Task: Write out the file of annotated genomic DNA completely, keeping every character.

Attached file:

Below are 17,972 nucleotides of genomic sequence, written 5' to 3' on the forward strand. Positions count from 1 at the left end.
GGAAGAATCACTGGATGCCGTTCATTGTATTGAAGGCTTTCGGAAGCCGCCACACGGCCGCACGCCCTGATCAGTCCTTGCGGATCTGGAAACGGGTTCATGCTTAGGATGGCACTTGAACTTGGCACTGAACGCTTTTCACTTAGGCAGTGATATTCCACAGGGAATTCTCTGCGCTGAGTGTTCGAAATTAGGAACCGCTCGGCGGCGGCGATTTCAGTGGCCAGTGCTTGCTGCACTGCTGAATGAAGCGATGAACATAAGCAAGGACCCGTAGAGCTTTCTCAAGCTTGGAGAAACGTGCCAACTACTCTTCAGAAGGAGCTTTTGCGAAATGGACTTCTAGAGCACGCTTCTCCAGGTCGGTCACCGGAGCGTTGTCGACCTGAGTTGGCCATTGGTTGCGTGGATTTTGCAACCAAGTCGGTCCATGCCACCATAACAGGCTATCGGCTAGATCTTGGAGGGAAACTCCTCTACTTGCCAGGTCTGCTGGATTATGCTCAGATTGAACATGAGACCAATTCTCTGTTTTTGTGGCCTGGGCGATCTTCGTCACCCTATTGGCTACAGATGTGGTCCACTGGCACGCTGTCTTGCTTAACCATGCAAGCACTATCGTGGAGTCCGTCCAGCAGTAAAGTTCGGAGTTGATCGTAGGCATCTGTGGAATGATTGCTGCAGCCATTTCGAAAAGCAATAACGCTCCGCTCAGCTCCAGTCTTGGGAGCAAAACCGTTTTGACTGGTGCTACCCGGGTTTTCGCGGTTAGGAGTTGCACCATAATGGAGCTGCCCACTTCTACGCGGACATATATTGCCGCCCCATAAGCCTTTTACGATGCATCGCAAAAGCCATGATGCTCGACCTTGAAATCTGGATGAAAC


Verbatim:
Below are 17,972 nucleotides of genomic sequence, written 5' to 3' on the forward strand. Positions count from 1 at the left end.
GGAAGAATCACTGGATGCCGTTCATTGTATTGAAGGCTTTCGGAAGCCGCCACACGGCCGCACGCCCTGATCAGTCCTTGCGGATCTGGAAACGGGTTCATGCTTAGGATGGCACTTGAACTTGGCACTGAACGCTTTTCACTTAGGCAGTGATATTCCACAGGGAATTCTCTGCGCTGAGTGTTCGAAATTAGGAACCGCTCGGCGGCGGCGATTTCAGTGGCCAGTGCTTGCTGCACTGCTGAATGAAGCGATGAACATAAGCAAGGACCCGTAGAGCTTTCTCAAGCTTGGAGAAACGTGCCAACTACTCTTCAGAAGGAGCTTTTGCGAAATGGACTTCTAGAGCACGCTTCTCCAGGTCGGTCACCGGAGCGTTGTCGACCTGAGTTGGCCATTGGTTGCGTGGATTTTGCAACCAAGTCGGTCCATGCCACCATAACAGGCTATCGGCTAGATCTTGGAGGGAAACTCCTCTACTTGCCAGGTCTGCTGGATTATGCTCAGATTGAACATGAGACCAATTCTCTGTTTTTGTGGCCTGGGCGATCTTCGTCACCCTATTGGCTACAGATGTGGTCCACTGGCACGCTGTCTTGCTTAACCATGCAAGCACTATCGTGGAGTCCGTCCAGCAGTAAAGTTCGGAGTTGATCGTAGGCATCTGTGGAATGATTGCTGCAGCCATTTCGAAAAGCAATAACGCTCCGCTCAGCTCCAGTCTTGGGAGCAAAACCGTTTTGACTGGTGCTACCCGGGTTTTCGCGGTTAGGAGTTGCACCATAATGGAGCTGCCCACTTCTACGCGGACATATATTGCCGCCCCATAAGCCTTTTACGATGCATCGCAAAAGCCATGATGCTCGACCTTGAAATCTGGATGAAAC